Combating vector-borne diseases is an ever-changing and complex challenge. As the representative body for companies engaged in the research, development and manufacturing of animal medicines and health products, IFAH is uniquely positioned to address the challenges and help explore intrinsic links between human and animal health.

Key points made in the white paper include:

  • Arthropod vectors and the pathogens they transmit exert a major impact on the health and welfare of companion animals and livestock. The economic impact of VBD is measured in billions of dollars annually.
  • The relative significance of most VBDs is extremely difficult to quantify because many countries have no formal surveillance systems or methods to assess the prevalence of disease and diagnostic systems in many countries are underfunded and in a state of disarray. Without these tools, estimates of economic impact remain elusive.
  • Many VBDs currently lack effective medicines for treatment and prevention. Vaccination has the potential to be one of the most effective methods of preventing disease, but pharmaceutical sector activity in combating VBDs is often constrained by the lack of a market.
  • Combating VBDs is likely to face an increasingly serious combination of challenges in the coming years. The potential impact of climate change on vector distribution and VBD incidence remains an unknown; habitat change introduced by humans will influence establishment of vectors; the increased movement of goods, humans, livestock and companion animals worldwide is insatiable; and insecticide resistance, considered by some to be the single greatest threat to traditional disease control, steadily increases.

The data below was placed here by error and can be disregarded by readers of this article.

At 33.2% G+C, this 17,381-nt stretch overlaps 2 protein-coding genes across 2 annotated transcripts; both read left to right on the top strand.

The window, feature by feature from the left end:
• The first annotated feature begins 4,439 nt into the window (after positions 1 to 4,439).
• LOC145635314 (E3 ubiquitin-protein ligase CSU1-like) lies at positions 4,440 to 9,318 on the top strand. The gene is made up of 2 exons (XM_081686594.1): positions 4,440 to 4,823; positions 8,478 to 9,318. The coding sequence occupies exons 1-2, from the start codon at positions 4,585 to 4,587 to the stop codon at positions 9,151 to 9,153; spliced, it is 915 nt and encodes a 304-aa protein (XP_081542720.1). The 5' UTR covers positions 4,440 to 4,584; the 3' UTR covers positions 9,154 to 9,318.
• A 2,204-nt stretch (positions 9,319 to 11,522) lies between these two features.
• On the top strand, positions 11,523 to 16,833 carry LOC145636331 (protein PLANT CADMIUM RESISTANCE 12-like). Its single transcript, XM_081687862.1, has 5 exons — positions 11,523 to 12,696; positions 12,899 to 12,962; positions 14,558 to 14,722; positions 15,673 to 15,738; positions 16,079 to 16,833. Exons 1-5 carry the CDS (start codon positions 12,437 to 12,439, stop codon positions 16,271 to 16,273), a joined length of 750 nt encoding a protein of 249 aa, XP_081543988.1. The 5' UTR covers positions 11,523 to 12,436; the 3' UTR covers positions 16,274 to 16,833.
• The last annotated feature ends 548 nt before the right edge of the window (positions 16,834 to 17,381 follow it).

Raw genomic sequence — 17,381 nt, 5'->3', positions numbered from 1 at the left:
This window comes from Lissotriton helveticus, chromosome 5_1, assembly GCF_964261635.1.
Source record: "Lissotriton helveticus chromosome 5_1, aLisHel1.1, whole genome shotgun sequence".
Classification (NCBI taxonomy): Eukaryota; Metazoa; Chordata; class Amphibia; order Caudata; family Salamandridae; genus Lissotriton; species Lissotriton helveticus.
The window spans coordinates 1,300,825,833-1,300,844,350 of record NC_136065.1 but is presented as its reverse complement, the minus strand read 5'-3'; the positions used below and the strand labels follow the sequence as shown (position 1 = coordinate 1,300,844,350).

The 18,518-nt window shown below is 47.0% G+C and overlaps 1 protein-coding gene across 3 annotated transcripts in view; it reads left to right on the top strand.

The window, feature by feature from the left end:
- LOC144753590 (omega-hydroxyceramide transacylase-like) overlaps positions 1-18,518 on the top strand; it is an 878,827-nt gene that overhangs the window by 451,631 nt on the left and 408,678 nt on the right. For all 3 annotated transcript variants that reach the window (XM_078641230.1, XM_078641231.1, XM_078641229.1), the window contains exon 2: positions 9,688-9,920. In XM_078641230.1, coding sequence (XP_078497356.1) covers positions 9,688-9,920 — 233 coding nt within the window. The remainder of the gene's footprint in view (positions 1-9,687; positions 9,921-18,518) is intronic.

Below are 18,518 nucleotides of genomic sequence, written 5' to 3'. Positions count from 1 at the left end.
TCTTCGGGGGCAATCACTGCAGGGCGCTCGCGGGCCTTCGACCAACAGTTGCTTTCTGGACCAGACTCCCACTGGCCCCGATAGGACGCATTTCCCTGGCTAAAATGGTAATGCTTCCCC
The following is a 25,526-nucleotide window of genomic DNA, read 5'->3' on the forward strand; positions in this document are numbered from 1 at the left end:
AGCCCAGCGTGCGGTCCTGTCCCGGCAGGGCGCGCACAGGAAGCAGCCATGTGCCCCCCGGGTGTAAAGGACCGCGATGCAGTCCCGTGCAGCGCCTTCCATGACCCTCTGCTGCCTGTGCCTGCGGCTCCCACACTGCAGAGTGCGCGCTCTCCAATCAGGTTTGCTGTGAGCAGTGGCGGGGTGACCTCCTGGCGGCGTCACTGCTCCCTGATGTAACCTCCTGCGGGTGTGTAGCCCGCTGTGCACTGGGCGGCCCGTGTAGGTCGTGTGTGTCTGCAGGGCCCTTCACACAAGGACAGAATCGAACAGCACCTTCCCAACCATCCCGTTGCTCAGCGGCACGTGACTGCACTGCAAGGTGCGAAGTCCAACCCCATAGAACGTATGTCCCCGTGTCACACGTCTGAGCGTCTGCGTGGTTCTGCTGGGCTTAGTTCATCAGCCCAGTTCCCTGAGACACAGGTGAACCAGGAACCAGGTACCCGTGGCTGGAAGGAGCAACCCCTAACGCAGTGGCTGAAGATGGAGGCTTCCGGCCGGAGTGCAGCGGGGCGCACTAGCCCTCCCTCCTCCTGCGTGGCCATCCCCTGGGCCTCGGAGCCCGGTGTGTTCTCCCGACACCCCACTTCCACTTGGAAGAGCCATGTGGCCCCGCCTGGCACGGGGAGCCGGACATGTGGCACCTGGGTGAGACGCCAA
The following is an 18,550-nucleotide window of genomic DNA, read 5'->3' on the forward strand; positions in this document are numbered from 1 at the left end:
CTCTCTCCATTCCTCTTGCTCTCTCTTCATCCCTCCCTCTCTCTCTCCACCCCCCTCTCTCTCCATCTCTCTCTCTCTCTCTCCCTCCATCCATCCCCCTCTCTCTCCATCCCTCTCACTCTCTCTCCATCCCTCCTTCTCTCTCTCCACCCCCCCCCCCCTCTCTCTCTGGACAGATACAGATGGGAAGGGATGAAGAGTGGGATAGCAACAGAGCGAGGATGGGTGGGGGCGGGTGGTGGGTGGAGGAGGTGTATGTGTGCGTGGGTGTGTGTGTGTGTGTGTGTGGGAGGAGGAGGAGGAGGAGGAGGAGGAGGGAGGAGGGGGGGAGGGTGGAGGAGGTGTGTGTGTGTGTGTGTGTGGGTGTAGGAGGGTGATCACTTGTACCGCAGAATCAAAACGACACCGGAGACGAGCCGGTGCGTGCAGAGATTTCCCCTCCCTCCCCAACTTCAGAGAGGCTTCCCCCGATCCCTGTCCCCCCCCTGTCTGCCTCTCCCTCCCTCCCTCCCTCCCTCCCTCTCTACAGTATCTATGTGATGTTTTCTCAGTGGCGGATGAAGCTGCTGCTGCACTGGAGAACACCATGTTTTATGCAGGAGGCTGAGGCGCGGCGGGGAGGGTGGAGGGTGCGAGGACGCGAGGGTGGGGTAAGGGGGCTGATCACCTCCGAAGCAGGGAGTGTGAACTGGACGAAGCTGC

• VBD management must be based on realistic, achievable objectives, and, in general, the eradication of vectors or pathogens from a system is not one of these. The white paper delves into the importance of reducing emphasis on pathogen-targeted research, with more research into the qualities of healthy animals — physiological and behavioural — and management systems that foster better health. Improvement of basic husbandry practices in developing countries could mean a significant contribution in this field.
  • Effective surveillance systems need to be established for most insect-borne diseases. Risks related to the transmission of disease need to be determined including evaluation of the potential spread to new areas, or the introduction of exotic species or diseases. Further surveillance is then needed to see if controls implemented were effective.